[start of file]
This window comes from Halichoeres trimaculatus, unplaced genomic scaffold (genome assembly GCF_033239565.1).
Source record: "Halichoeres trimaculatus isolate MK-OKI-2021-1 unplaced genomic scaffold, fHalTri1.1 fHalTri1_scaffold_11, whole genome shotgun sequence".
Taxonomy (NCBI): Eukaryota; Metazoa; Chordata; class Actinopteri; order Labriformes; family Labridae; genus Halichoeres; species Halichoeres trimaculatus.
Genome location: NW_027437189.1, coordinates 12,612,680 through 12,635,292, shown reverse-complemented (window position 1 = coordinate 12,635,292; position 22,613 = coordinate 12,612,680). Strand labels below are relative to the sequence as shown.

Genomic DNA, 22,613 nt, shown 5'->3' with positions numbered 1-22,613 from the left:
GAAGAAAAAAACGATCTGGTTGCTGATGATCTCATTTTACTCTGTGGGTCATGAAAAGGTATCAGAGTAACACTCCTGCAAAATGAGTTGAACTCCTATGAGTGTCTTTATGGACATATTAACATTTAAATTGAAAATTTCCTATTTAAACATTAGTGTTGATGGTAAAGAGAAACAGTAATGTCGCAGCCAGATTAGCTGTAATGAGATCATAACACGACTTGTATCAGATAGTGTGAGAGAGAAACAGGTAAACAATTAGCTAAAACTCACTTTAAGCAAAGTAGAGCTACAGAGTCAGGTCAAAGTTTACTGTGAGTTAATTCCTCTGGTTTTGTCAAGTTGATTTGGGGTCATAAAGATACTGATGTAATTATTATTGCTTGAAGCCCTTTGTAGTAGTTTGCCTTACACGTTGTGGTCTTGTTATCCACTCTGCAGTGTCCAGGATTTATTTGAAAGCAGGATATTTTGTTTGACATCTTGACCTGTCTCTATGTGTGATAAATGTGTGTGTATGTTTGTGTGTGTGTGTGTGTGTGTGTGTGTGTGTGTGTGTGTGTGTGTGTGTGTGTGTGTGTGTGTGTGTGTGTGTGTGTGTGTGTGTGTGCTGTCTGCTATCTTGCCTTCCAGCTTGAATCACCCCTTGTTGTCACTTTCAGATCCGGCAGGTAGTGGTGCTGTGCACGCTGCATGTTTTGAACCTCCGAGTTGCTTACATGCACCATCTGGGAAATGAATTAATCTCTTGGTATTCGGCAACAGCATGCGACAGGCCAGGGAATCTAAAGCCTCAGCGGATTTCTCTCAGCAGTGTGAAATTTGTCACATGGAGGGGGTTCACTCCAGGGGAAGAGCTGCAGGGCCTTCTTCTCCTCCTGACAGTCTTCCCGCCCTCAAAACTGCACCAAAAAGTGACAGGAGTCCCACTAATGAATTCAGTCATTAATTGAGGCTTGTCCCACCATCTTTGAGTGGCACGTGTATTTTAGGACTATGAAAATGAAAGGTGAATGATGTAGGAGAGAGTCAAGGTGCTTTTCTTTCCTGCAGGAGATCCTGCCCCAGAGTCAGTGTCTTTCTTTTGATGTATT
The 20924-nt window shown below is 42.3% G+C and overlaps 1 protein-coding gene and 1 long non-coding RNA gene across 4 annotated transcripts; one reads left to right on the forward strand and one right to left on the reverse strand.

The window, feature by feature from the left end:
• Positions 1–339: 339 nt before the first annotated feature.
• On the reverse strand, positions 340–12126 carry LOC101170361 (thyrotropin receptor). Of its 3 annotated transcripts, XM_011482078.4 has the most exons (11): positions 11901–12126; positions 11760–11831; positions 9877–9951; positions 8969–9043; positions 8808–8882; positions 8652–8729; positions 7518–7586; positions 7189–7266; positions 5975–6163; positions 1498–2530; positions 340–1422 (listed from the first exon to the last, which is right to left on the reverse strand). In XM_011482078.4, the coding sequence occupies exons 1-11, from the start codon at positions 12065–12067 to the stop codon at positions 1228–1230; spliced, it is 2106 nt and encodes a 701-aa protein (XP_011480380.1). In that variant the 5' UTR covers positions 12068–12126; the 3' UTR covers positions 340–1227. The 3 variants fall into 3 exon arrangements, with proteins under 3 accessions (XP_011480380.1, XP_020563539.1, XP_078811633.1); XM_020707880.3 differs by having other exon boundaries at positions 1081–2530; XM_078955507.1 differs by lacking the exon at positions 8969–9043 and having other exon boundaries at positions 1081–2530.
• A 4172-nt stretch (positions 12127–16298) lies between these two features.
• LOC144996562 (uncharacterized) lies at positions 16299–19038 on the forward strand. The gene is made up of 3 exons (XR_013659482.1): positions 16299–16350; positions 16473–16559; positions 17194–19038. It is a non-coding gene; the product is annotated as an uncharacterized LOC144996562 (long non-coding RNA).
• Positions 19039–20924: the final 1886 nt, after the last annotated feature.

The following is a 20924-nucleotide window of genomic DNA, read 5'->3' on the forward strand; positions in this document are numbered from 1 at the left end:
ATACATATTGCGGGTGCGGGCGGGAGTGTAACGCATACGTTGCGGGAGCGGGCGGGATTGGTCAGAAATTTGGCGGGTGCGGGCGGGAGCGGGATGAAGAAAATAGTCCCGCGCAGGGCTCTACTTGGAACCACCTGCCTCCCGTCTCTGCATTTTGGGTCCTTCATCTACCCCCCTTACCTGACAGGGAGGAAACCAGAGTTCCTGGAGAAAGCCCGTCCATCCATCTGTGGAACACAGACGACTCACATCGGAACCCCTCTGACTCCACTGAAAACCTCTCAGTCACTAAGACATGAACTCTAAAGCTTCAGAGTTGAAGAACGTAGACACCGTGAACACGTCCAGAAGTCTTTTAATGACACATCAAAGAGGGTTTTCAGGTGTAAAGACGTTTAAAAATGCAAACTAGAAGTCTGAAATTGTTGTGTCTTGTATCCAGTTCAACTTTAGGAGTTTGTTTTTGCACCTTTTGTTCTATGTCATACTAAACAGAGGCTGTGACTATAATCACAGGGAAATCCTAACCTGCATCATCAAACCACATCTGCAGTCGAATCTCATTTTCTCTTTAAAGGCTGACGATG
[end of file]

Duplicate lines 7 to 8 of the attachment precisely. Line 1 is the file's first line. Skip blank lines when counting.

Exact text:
The 20924-nt window shown below is 42.3% G+C and overlaps 1 protein-coding gene and 1 long non-coding RNA gene across 4 annotated transcripts; one reads left to right on the forward strand and one right to left on the reverse strand.

The window, feature by feature from the left end: